First Films for the Berlinale Classics 2017 Are Announced


In addition to the German production Schwarzer Kies (Black Gravel) directed by Helmut Käutner, Rafi Bukaee’s Avanti Popolo from Israel and the Mexican film Canoa by Felipe Cazals will be shown in digitally restored versions as part of the Berlinale Classics section. Since 2013, that segment of the Retrospective has attracted enthusiastic audiences with its newly-digitised versions of classic and newly-discovered films. unnamed

Canoa by Mexican director Felipe Cazals won a Silver Bear (Special Jury Prize) at the 1976 Berlinale and has now been digitally restored by The Criterion Collection with the participation of the Mexican Film Institute (IMCINE) in honour of its 40th anniversary. The film is based on true events that took place in 1968 in the remote village of San Miguel Canoa. A group of young university employees from Puebla is stranded in Canoa during a weekend outing; suspected of being communist students, the villagers mount an attack on them. The digital restoration was approved by director Felipe Cazals. The screening of Canoa is part of a focus on Mexican cinema; Mexico is the partner country of the 2017 European Film Market (EFM).

Director Rafi Bukaee’s debut film Avanti Popolo (1986), a tragicomedy about the absurdity of war, is one of Israeli cinema’s most significant auteur films and was selected to represent the country at the Academy Awards in 1987. Telling the story of two Egyptian soldiers wandering through the Sinai desert after the Six-Day War, Bukaee played with the stereotypical images of Israelis and Arabs, and turned conventional clichés upside down. The film’s dialogue is largely Arabic; it was the first time in the history of Israeli film that Arab protagonists were portrayed by Arab actors. The restoration by the Jerusalem Cinematheque – Israel Film Archive of the film was done on the basis of the original 16-mm negative.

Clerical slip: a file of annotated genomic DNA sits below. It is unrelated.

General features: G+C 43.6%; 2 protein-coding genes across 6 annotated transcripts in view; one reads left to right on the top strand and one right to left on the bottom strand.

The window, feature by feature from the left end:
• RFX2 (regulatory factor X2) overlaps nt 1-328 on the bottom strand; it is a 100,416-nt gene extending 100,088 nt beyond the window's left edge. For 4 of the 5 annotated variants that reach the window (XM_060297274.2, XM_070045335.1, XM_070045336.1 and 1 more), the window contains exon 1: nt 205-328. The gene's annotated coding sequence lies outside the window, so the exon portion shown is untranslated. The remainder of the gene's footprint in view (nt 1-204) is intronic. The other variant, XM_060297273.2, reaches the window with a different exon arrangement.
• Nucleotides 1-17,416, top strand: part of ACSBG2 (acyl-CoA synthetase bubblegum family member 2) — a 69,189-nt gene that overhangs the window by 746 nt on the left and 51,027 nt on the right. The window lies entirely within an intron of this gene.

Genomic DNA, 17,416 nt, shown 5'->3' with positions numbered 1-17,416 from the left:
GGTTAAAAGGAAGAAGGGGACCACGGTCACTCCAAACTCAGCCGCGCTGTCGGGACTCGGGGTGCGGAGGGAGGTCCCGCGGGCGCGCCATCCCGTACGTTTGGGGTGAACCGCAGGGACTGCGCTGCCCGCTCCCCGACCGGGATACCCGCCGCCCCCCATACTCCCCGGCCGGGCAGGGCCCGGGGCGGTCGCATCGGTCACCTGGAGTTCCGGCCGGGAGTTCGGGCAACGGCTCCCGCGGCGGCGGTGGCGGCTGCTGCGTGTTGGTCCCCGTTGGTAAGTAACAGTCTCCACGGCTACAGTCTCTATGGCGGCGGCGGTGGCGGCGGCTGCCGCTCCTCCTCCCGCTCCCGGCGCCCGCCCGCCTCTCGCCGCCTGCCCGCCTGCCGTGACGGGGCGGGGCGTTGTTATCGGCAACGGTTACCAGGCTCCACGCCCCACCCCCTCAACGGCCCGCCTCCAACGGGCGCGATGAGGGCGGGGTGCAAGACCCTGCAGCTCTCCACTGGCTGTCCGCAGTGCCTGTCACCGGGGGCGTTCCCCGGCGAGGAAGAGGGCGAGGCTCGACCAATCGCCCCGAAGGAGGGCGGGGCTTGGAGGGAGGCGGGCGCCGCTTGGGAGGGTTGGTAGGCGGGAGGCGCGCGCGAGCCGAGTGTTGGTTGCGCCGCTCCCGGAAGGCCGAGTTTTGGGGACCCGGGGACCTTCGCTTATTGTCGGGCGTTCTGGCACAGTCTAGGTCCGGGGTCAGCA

Schwarzer Kies (Black Gravel), made in 1961, was directed in American B movie style. After its premiere, the press was critical of the film, which took a pessimistic view of society in post-war Germany. One scene in the film also exposed Käutner to accusations of anti-Semitism. Käutner re-edited the film for the German market, giving it a somewhat less gloomy ending. The original version, as well as the theatrical version, survived in the archives of the Friedrich-Wilhelm-Murnau-Foundation. The foundation has now undertaken to digitise the original, premiere version, to safeguard it for the future.

“Käutner’s film is an outstanding example of an unvarnished view of the depths of Western Germany’s post-war reality. The use of the direct and high-contrast language of a B movie makes it a rarity that can now be re-discovered”, comments Rainer Rother, head of the Berlinale Retrospective section and artistic director of the Deutsche Kinemathek.

The full Berlinale Classics programme will be announced in January 2017.

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